In the process of teaching students, Poske learned a great deal about herself. “What I learned as a teacher in those classrooms will stick with me,” she says. Poske insists that as far as her professional career is concerned, the Peace Corps offered an excellent foundation for her to build her professional goals.
“My experience showed me how well I could operate in less-than-optimal circumstances,” she says. “I didn’t have all of the supplies that I would have in an American classroom but because of my experience teaching in Azerbaijan, I am more persistent and resilient, which are skills that will serve me in future employment.”
Beyond building character, working in the Peace Corps environment helped her learn transferable skills. As a teacher, she worked with diverse community partners to accomplish her goals and used different modes of communication to build support for her work. Whether volunteers are placed in a school or in an agricultural development project, each of the different project sectors enable volunteers to acquire experience in a new environment, working with diverse populations, and gaining applied-skills that transfer well.
Poske is now a Peace Corps Fellow graduate student, working toward her master’s degree in community development and applied economics at UVM.
Poske isn’t surprised that UVM alumni are so highly represented in the Peace Corps., “I think that the sense of community and connection are values that both UVM and the Peace Corps share. Both institutions strive to engage individuals in the community and it’s those connections that provide them with the strength and resiliency to successfully complete their missions.”
Still, while volunteering abroad is a very educational experience, she encourages students who are interested in service abroad to do their homework. “You may not know exactly what to expect, but it’s always better to be informed.” She emphasizes that it’s important to thoroughly research the organization or affiliated program that you’re interested in traveling with, as well as your intended destination, to make sure it’s a good fit.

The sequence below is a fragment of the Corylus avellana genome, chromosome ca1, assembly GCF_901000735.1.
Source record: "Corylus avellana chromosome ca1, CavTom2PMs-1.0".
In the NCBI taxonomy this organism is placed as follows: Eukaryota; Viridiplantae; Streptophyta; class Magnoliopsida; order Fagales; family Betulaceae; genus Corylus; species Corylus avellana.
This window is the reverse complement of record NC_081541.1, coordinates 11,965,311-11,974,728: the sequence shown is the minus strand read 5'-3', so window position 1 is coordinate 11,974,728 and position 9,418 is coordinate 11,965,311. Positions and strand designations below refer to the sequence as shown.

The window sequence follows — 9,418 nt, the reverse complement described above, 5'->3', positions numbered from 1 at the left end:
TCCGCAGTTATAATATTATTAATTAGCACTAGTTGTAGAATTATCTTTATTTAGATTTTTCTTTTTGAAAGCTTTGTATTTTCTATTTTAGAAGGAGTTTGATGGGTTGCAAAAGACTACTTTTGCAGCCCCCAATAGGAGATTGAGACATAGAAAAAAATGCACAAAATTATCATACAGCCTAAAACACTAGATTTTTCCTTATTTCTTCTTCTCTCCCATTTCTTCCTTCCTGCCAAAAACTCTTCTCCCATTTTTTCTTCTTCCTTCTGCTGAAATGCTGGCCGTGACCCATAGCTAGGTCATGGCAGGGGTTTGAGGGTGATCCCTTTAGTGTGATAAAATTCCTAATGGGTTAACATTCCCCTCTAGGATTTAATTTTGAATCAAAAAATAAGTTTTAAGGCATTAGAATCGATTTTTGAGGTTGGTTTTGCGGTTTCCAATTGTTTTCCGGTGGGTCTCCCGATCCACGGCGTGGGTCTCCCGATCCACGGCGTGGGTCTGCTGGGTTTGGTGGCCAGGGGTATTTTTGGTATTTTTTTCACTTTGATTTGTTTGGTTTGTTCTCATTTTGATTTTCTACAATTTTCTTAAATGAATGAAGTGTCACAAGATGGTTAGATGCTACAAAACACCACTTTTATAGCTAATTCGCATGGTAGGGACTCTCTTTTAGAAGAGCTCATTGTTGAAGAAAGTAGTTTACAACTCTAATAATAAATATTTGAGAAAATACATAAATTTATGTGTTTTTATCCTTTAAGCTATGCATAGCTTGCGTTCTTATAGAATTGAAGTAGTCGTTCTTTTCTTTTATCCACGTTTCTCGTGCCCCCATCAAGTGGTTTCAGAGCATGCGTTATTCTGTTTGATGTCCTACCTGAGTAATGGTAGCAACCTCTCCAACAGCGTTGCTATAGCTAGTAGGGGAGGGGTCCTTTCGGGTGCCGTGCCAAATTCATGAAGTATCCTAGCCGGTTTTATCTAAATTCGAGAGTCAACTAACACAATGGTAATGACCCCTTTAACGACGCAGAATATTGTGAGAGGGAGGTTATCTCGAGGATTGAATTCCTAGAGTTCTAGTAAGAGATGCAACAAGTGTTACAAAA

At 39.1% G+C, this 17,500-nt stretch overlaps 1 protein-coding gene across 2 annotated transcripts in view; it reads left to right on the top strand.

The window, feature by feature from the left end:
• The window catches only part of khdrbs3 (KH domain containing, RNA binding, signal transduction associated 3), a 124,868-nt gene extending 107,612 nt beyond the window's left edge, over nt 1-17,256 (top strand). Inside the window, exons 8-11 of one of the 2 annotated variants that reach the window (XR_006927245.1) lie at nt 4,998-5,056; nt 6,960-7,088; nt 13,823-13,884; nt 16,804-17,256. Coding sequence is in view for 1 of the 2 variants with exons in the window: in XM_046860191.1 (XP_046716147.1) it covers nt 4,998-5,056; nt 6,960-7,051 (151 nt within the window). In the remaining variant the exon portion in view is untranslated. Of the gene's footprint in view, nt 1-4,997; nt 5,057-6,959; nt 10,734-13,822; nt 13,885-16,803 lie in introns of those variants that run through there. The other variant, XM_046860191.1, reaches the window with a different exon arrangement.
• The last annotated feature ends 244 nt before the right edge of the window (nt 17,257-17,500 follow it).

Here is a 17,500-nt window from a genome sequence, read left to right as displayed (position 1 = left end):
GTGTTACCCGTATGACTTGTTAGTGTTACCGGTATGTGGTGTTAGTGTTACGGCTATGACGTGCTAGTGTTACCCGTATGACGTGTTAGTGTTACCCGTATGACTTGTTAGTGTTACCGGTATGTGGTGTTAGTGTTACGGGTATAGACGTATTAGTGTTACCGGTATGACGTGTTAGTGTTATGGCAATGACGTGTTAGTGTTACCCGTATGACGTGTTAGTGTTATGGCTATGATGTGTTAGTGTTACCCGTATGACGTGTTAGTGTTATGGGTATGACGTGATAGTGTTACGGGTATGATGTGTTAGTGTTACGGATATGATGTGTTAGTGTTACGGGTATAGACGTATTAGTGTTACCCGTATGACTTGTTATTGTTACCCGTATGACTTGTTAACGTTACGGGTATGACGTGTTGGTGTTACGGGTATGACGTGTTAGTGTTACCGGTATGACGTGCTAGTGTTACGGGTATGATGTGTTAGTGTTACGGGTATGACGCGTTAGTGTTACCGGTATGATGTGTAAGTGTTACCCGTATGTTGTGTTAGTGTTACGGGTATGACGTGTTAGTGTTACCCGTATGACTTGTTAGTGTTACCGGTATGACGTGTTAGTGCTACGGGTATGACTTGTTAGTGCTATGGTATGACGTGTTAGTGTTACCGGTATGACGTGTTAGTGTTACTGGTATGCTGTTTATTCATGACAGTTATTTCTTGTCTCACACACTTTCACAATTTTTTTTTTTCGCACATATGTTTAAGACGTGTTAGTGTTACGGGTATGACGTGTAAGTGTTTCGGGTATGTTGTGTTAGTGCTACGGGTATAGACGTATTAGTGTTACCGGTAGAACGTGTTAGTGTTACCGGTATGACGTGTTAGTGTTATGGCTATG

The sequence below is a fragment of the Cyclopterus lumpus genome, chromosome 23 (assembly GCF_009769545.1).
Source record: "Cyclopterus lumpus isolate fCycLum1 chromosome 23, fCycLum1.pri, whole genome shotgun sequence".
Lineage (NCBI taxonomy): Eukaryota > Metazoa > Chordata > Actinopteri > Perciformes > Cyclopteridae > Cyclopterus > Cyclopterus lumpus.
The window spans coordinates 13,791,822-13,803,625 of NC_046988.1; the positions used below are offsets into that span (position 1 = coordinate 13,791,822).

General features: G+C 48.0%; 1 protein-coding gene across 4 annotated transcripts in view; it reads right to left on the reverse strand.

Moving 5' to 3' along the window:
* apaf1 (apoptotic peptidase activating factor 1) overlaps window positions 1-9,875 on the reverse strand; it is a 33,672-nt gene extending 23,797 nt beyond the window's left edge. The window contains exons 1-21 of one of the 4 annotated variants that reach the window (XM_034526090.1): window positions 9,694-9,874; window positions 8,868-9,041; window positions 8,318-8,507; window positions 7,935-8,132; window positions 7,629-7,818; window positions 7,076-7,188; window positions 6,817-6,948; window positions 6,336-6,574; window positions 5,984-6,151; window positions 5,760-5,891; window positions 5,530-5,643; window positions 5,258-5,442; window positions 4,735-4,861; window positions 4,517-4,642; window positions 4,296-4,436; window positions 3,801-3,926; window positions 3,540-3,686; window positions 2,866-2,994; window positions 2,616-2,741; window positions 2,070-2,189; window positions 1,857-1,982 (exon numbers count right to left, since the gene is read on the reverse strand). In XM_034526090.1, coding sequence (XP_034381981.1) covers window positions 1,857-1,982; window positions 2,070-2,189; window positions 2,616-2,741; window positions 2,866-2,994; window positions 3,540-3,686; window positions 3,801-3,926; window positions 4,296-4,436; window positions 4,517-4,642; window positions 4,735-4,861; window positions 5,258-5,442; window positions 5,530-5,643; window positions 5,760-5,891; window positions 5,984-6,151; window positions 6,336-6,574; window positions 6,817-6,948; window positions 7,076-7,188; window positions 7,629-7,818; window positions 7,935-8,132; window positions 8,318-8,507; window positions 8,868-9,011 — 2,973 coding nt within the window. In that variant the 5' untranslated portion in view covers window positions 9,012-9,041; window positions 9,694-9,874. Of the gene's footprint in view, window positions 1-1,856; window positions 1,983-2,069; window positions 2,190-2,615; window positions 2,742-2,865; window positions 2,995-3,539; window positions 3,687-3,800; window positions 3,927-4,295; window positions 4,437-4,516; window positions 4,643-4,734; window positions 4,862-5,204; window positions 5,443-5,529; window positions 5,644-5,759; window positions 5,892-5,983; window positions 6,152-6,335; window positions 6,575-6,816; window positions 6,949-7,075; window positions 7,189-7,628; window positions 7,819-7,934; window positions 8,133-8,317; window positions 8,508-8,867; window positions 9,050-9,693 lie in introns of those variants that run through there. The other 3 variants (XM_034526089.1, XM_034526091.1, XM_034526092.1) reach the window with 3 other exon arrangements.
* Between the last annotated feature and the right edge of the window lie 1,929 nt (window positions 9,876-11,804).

“I believe that Peace Corps volunteers often come back having gained countless measurable and immeasurable skills and often feel like they received more in return for their two years of service than they ever could have given,” she says. “I am lucky to count myself in that category of volunteer.”
Want to Learn More?
For recent grads who are interested in pursuing a placement with the Peace Corps, there are great resources to get you familiarized with the Peace Corps program. Start by visiting the website www.peacecorps.gov. The information provided is useful and will help to get a better picture of volunteer placement locations, available projects, and Peace Corps alumni networks.
UVM is fortunate to host a Peace Corps office on campus during the academic year, so students can meet with an advisor and ask questions. Located in 207 Morrill Hall, prospective volunteers can drop in to learn more about the program.
If you’re interested in applying, applications are due by June 1 for early 2015 placements.